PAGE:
Secure Online Transactions


Safety first — always

First Security spends an enormous amount of time and effort in maintaining our fraud-detection, fraud-prevention prevention and security systems. Most of the work takes place behind the scenes, but you should know that we work day and night to ensure your information and money are kept safe within our digital vaults.

To help ensure the security of your online transactions, we want you to know that we will never email, call, or otherwise ask you for your user name, password, or other electronic banking credentials. You can help protect yourself by implementing alternative risk control processes like:

  • Making sure you choose an adequate username and password that, at a minimum, mixes in lowercase letters, uppercase letters and numbers
  • Periodically changing your password at least every 90 days
  • Safeguarding your username and password information
  • Having current antimalware and antivirus software
  • Making sure you have a firewall in place when conducting your financial transactions
  • Logging off the system when you’re done conducting business (rather than just closing the page or “Xing” out of the system
  • Monitoring your account activity on a regular basis

Federal laws establish limits on a consumer’s liability for unauthorized electronic fund transfers. They also provide specific steps to help resolve an error with your account. Note, however, that in order to take advantage of these protections, you must act in a timely manner. Make sure you notify us immediately if you believe your access information has been stolen or compromised. Also, review your account activity and periodic statement and promptly report any errors or unauthorized transactions. See the Electronic Fund Transfer disclosures that were provided at account opening for more information on these types of protections. Or ask us, and we will gladly provide you with a copy.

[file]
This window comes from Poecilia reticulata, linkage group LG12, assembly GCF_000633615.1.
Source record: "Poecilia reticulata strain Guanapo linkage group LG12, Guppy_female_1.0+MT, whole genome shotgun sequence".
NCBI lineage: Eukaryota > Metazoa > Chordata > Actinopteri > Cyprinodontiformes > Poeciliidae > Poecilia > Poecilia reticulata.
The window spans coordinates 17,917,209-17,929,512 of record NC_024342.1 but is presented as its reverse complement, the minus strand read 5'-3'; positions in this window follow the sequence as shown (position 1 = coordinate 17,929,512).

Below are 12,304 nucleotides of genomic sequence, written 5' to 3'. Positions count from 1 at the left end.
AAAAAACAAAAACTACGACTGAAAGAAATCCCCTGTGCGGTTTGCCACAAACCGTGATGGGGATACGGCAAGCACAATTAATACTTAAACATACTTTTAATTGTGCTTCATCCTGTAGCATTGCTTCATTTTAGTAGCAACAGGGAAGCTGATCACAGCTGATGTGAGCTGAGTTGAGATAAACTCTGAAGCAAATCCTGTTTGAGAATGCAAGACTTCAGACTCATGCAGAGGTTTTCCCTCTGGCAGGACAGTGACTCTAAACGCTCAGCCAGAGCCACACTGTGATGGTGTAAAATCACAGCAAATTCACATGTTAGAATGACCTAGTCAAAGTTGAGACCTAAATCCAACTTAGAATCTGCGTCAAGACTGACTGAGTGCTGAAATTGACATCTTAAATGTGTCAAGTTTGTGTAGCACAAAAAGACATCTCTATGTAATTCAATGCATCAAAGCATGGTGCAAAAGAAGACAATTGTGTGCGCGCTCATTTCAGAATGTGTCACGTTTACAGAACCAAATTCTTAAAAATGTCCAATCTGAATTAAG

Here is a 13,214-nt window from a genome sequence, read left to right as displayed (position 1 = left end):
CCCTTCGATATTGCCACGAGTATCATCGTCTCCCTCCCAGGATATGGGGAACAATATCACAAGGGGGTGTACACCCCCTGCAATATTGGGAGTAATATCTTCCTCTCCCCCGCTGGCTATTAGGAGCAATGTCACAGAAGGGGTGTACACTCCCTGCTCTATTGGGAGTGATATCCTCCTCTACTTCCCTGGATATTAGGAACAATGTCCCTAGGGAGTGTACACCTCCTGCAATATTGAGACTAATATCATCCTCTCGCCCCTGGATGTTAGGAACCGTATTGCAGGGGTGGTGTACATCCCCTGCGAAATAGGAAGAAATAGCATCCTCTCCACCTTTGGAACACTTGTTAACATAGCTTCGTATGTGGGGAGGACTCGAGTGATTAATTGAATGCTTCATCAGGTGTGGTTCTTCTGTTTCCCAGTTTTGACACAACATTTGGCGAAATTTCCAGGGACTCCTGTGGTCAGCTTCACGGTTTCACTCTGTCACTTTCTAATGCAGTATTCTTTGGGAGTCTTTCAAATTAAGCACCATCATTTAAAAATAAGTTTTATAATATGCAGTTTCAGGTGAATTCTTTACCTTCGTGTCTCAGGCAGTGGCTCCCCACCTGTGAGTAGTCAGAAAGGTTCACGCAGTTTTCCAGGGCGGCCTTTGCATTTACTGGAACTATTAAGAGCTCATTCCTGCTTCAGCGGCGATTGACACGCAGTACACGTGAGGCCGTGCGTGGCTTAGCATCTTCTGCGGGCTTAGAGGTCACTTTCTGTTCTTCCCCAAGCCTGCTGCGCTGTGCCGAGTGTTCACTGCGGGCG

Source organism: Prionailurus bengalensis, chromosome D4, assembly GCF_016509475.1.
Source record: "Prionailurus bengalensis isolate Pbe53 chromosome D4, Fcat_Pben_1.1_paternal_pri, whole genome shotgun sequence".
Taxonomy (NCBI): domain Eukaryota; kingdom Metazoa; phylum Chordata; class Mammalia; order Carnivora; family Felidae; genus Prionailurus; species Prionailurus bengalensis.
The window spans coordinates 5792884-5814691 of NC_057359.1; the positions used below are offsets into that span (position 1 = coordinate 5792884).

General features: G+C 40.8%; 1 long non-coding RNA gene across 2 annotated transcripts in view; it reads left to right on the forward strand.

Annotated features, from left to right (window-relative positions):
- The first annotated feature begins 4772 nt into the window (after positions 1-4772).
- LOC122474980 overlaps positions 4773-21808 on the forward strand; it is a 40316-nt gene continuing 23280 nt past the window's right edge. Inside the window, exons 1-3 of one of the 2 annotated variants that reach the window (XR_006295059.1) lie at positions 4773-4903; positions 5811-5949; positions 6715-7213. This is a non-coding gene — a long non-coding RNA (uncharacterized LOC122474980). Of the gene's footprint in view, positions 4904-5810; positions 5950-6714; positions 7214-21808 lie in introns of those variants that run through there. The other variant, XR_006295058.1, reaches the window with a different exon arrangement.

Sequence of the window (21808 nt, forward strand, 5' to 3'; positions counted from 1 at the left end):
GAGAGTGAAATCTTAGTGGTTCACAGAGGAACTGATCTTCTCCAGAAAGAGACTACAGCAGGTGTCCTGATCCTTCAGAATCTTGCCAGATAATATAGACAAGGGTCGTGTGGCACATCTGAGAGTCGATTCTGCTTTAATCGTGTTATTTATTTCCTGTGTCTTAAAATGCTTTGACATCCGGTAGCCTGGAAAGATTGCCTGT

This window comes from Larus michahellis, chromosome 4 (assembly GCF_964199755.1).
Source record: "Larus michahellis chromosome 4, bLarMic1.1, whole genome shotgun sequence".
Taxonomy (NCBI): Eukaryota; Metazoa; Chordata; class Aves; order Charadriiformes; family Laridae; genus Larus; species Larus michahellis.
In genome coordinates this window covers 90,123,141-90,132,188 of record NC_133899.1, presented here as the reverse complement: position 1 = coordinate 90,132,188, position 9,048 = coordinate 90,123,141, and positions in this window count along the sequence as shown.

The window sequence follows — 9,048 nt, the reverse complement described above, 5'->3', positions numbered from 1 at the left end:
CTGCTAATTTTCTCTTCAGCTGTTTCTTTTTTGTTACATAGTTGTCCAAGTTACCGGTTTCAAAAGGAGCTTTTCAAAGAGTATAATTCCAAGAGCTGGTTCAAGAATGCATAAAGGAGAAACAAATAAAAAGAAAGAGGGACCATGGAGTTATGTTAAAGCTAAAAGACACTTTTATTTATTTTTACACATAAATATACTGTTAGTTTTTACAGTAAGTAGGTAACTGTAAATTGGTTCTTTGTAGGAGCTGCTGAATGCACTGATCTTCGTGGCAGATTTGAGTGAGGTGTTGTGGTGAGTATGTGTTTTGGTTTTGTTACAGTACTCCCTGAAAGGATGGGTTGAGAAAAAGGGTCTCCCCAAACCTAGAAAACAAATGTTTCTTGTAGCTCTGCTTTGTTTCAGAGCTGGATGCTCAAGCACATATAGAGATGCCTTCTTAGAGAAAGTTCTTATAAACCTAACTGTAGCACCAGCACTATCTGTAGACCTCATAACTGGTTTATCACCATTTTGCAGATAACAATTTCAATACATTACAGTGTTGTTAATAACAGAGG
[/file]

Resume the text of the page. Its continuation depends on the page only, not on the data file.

For Businesses

In addition, we may require owners of business accounts to perform their own risk assessments and controls evaluations. For example, make a list of the risks related to online transactions that your business faces, including:

  • Passwords that are written down and left out in the open
  • The use of old or inadequate passwords
  • The possibility of internal fraud or theft
  • Delays in terminating the rights of former employees
  • The lack of dual control or other checks and balances over individual access to online-transaction capabilities

An evaluation of controls your business uses may include:

  • Using password-protected software to store passwords​
  • Conducting employee background checks ​
  • Initiating a policy and process to terminate access for former employees
  • Segregating duties among two or more people so no one person has too much access or control
  • Conducting internal or third-party audits of controls
  • Using firewalls to protect from outside intrusion or hackers

Suspect suspicious activity?

If you become aware of suspicious account activity, you should immediately contact the authorities and contact us at 800-272-0159.

Some content requires Adobe Acrobat Reader to view.